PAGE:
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What we do
“It helps in the large scale production of day-to-day products, and this greatly improves competitiveness and quality as a whole.”
“It’s a paradox – manufacturers wanting machines of increased complexity at affordable costs,” Shrinivas, lead project manager on the Smart Panels Project, chuckles. “This phenomenon is happening around the globe, and the competition in the process industry is getting fiercer by the day.”
Today, countless machines are configured to handle all sorts of processes. They’re prized for their smart programming and reduction of error. With increased competition amongst manufacturers wanting cost-effective machines that can accomplish more tasks, the challenge for Shrinivas and his team is to create a system that can do just that.
Shrinivas explains: “The reason why there’s a greater need for such machines, is due to cost pressure, global competition, rapidly changing technology as well as increasing environmental demands.”
There is only one way to solve this: with a competitively priced, flexible Human Machine Interface (HMI) system that can monitor and control all the automated processes in manufacturing plants.
An HMI system is the space where interactions between humans and machines occur, and in this case, it’s the touchscreen panel of machines. “Nowadays, people prefer wider touchscreen panels and state-of-the-art graphics in these low cost panels,” shares Shrinivas, and he’s responsible for the development of such panels for the industrial automation of mass production.
“These basic yet sophisticated panels are called ‘SIMATIC HMI Basic Panels’, where SIMATIC refers to the name of the automation system developed by Siemens,” explains Shrinivas. They have both keypad and touchscreen functions, and their innovative widescreen displays have a high resolution of 64,000 colors. They are also especially energy-efficient, with 100% adjustable brightness. “This is the ideal entry-level series for simple HMI applications in low cost markets such as Brazil, Russia, India, China and South Africa.”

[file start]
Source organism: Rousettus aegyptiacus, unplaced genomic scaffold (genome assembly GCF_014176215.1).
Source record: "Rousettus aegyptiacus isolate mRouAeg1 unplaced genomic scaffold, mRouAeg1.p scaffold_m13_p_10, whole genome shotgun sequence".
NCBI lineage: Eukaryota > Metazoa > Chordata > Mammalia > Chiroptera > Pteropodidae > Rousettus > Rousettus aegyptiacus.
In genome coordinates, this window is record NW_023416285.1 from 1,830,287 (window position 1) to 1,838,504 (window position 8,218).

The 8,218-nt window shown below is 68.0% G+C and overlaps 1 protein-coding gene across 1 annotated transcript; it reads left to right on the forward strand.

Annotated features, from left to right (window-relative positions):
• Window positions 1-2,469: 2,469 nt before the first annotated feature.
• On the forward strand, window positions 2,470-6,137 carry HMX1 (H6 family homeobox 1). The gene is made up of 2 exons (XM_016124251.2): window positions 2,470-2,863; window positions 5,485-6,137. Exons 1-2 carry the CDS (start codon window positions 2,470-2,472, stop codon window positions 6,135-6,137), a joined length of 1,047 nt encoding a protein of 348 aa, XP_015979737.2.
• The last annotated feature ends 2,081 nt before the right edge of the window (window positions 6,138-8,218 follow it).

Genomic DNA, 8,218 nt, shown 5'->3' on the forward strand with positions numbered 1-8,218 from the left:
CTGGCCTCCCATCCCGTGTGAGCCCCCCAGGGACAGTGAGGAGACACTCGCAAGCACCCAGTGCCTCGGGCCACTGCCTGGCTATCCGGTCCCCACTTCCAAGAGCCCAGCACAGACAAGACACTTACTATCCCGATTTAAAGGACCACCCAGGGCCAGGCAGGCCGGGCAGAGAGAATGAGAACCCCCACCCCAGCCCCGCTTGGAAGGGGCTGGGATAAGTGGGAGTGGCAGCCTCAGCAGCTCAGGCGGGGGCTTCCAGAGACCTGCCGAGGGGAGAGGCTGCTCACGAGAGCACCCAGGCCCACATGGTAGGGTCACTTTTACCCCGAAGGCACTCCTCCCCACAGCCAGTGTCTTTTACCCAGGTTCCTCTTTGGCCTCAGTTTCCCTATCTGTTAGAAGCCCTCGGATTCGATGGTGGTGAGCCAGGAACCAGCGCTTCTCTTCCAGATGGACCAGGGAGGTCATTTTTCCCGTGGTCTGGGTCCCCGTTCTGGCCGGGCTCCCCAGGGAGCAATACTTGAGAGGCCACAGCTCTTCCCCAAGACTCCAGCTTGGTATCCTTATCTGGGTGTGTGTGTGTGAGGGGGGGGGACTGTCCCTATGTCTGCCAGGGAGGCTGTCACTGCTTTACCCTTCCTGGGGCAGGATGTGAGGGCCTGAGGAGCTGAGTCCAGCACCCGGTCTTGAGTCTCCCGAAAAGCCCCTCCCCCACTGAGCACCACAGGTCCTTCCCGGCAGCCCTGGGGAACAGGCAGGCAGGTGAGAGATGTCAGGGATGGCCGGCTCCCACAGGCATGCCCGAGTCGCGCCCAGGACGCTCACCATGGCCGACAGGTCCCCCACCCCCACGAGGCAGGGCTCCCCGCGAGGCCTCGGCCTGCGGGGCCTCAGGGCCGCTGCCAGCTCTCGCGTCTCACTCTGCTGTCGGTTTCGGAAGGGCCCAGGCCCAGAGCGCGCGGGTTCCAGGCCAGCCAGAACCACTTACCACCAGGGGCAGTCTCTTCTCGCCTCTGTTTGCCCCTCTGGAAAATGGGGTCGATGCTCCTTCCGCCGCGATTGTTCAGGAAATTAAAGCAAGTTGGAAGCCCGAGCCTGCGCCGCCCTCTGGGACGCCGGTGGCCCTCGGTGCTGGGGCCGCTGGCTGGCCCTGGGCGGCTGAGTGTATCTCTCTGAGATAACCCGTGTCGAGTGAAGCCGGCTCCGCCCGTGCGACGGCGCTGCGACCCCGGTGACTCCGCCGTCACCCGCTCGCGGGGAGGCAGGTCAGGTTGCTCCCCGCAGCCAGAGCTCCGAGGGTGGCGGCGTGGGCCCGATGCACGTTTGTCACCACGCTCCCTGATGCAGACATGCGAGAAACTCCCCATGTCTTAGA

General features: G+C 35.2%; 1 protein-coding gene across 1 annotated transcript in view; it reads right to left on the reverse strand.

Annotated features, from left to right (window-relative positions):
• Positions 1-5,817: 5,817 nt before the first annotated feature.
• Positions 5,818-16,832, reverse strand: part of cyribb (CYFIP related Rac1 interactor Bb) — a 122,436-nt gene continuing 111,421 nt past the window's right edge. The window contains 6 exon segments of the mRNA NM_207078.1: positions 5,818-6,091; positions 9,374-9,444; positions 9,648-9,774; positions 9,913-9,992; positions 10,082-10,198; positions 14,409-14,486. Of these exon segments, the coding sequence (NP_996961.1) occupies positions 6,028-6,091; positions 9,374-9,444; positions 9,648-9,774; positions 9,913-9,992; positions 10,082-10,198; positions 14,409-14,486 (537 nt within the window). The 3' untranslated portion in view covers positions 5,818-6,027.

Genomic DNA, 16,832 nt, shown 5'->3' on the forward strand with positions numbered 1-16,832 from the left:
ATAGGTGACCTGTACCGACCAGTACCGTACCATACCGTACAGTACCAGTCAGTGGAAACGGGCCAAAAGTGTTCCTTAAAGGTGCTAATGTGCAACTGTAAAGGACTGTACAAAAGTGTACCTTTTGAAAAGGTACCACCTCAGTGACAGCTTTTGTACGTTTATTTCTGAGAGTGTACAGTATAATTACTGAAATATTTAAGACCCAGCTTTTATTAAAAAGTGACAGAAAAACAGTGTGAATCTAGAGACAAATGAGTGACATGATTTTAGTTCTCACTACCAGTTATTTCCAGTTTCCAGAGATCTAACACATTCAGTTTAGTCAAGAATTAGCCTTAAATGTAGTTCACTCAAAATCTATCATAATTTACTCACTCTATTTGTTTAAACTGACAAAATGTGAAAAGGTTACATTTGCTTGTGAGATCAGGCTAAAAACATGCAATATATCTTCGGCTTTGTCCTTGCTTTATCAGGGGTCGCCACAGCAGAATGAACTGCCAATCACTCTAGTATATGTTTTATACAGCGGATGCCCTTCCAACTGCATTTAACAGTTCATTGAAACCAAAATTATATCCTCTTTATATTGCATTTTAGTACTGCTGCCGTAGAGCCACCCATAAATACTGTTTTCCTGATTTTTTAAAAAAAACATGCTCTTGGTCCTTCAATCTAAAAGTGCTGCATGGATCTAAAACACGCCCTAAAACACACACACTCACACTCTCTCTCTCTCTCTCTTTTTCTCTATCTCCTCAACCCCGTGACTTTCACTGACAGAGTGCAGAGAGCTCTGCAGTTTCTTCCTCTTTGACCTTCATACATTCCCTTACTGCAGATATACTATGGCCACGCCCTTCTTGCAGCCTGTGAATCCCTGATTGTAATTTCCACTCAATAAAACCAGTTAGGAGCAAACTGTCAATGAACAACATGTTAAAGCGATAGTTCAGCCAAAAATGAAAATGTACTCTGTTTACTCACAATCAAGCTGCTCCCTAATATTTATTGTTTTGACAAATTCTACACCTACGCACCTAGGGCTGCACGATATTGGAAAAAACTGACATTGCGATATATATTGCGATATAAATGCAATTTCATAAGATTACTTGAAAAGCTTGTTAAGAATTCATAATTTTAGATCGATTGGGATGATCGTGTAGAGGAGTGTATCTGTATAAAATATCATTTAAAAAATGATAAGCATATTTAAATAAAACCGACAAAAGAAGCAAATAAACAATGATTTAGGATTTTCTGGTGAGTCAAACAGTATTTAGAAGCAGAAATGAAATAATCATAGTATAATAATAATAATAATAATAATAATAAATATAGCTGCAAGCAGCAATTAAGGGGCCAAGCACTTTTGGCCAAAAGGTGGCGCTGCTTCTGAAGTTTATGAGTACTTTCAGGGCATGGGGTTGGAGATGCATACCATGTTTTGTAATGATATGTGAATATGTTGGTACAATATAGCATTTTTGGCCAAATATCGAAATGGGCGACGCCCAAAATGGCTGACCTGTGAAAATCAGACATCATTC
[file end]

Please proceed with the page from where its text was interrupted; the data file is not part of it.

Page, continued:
What does this technology mean for those living in India? To put it simply, our competitiveness helps in the large scale production of day-to-day products, while improving quality. Meaning everyone can enjoy affordable, good-quality products.
Our success wasn’t down to individual teams. We were one big team of different nationalities who came together to work towards a common goal.
While solo performers may shine, working together can yield incredible success.
Alongside his colleagues in India, Shrinivas is part of a bigger team based in Germany and China. “We collaborated, and it’s this one team concept that truly helped us achieve success.”
“Yes there were fears and sleepless nights, and at times I felt like we might not be able to meet our deadline due to unknown factors or limited time,” shares Shrinivas, “but thanks to teamwork and resilience, the talented team pulled it off. All of us started on this project from scratch, and we were eager to learn new things. We had a common goal – we wanted to do more and learn more, and ultimately that kept us going.”
Their efforts finally paid off when they successfully launched the final product – eight panels in eight months. The team was also presented with a prestigious Excellence Award by the global Siemens team, to recognize their outstanding talent, hard work and dedication.
The success of these panels has shaken the dominance of local competitors in the low-end HMI market, as competitors will have to upgrade and improve their current machinery in order to keep up with what Shrinivas and his team have created – innovative systems of stellar performance at minimal costs.
This also signifies a huge step forward in the mass production world. Operators working in automation plants can now enjoy increased productivity due to the new high-resolution widescreen displays, user-friendly touchscreens, and improved usability, especially since you can easily connect the panels to a keyboard, mouse, or even a barcode scanner.
When asked what he’s learnt from working on this project, Shrinivas reveals: “You must always be patient and never stop believing in your team.”
Moving forward, he looks forward to many more of such projects coming their way, and to continue leading the team to repeated success.
So, can machines ever replace humans?
As long as human minds stay inquisitive, they'll always be indispensable. Machines, working in harmony with society, can only make our ideas better.
“Success? We have done it before, and we can do it again!”